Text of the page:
In order to achieve this, the critical focus must be on how to achieve better outcomes for the level of resources invested in the health services – nearly 30% of total gross Government expenditure. This will require an increased and more forensic focus on how the money is spent, on the outcomes achieved, on how waste can be further reduced, on how costs can be better controlled and on how to build greater incentives into the system in order to achieve these goals.
Now, more than ever, greater efficiencies and value for money initiatives will be required from the healthcare system. This will include the introduction of more evidence-based decision making, more rigorous technology assessment, better management processes, new and more flexible work practices and more effective governance.
Success will only be achieved if we continue to build on the hard work and commitment which staff working in both the health service and in the Department of Health & Children deliver for the benefit of the public on an ongoing basis.
As the reform programme in the health services continues and the HSE enters its fifth year, I would like to use this opportunity to outline how the devolution of funding and with it, certain key responsibilities, has affected and changed the role of the Department of Health & Children and how the Department has responded, and continues to respond, to the challenges it faces on a daily basis and will face in the future. As requested, I will also address the Internal Audit function as well as Risk Management within the Department.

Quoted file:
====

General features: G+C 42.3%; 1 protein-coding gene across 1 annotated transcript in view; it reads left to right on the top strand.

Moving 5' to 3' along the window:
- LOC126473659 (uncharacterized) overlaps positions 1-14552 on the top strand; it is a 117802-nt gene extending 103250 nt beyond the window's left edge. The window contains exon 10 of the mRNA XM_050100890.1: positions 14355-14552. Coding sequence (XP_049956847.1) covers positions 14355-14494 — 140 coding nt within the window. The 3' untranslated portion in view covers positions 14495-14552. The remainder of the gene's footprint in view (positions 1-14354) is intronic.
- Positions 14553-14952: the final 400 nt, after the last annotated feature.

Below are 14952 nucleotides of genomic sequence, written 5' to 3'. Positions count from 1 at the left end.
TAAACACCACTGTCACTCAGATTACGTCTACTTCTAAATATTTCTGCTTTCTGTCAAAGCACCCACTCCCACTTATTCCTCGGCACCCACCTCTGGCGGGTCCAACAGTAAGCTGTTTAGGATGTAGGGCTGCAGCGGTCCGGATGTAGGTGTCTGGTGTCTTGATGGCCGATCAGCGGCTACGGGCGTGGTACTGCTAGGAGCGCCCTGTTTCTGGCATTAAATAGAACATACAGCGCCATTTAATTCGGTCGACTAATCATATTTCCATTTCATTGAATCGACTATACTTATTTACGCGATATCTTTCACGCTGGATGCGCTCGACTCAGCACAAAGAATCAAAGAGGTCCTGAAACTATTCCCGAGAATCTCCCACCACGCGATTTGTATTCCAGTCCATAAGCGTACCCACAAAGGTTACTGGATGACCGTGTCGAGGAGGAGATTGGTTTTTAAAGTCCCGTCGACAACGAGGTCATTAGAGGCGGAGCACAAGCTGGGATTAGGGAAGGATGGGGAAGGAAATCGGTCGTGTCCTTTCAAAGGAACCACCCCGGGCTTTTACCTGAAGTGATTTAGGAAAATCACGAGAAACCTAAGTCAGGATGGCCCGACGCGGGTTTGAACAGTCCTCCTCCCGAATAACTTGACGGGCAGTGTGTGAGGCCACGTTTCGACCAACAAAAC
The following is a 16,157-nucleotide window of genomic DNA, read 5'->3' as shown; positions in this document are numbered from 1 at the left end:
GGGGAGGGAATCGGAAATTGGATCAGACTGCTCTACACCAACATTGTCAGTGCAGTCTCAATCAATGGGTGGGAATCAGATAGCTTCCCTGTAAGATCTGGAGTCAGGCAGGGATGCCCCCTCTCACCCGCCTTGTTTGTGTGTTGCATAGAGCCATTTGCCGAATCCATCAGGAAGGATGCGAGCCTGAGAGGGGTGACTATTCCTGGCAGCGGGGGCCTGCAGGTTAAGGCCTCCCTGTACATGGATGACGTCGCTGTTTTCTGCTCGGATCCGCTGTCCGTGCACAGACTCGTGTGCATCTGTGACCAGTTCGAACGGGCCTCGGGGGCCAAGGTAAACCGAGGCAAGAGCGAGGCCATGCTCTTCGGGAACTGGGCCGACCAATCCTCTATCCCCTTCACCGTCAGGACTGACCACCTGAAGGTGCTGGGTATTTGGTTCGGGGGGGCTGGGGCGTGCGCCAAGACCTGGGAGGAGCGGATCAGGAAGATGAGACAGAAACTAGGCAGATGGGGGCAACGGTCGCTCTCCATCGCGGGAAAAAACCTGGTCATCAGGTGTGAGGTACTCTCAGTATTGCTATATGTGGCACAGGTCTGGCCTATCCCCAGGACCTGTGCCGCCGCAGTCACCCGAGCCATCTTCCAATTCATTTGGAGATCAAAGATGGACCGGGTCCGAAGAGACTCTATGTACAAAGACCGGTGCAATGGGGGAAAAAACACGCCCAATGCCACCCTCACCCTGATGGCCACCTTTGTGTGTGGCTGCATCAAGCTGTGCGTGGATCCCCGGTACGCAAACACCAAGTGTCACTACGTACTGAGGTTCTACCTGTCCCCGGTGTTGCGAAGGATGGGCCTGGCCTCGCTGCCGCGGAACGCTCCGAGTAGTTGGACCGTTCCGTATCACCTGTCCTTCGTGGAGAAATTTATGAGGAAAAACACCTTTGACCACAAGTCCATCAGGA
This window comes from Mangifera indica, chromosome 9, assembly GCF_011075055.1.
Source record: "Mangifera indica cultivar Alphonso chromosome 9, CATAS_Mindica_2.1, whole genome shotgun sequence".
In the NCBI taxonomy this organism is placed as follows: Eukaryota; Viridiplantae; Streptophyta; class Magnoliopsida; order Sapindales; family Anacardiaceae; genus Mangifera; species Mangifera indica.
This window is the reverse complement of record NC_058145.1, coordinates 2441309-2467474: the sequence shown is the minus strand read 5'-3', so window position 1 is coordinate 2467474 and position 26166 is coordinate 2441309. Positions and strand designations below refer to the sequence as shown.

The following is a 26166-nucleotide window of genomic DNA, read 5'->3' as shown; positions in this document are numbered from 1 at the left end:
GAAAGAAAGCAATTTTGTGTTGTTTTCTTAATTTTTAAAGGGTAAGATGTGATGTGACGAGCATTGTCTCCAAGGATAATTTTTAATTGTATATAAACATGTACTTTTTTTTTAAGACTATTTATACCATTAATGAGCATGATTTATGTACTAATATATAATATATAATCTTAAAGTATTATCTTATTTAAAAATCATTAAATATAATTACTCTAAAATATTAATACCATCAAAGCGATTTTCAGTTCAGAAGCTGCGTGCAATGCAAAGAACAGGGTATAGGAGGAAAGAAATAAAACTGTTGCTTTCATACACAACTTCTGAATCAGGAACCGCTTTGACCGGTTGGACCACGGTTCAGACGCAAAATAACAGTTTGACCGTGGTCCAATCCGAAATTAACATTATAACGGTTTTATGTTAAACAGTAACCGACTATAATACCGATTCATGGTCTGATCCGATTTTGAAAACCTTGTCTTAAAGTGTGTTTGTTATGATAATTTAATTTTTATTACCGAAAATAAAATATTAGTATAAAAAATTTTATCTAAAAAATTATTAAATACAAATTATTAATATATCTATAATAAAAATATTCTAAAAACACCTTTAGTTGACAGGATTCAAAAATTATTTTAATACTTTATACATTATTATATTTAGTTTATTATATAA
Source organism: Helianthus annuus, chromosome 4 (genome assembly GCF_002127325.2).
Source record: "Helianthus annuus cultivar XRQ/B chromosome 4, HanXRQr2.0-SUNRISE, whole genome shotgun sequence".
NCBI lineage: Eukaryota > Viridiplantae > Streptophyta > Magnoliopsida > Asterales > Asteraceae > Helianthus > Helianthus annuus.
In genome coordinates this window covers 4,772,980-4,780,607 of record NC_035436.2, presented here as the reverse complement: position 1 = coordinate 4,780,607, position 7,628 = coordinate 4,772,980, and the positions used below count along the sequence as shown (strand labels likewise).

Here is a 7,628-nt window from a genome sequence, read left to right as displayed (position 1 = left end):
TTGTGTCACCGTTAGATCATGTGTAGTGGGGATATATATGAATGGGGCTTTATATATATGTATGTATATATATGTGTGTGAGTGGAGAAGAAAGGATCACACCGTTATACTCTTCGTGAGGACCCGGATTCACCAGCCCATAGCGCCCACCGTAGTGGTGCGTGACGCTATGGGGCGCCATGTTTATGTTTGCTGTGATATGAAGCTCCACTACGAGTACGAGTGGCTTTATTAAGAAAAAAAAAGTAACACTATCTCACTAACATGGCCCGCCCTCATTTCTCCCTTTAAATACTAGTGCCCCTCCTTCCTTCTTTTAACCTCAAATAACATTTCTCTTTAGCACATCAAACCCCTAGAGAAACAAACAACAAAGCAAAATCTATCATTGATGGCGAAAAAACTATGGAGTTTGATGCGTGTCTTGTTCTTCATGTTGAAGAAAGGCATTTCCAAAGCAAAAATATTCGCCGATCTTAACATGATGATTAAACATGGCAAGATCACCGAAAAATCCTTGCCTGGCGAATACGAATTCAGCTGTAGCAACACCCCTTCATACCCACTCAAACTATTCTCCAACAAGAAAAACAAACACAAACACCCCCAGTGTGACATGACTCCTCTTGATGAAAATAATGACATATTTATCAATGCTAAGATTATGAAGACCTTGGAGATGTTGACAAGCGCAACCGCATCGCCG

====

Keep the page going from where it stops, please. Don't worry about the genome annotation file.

Staff in DoHC
In whole time equivalent terms, approximately 475 people work in the Department spread across 10 Divisions. Our Statement of Strategy explains what we are trying to achieve and the steps we are taking to meet our objectives. Inevitably, however, documents like this don’t give a real sense of what goes on inside the Department week in week out.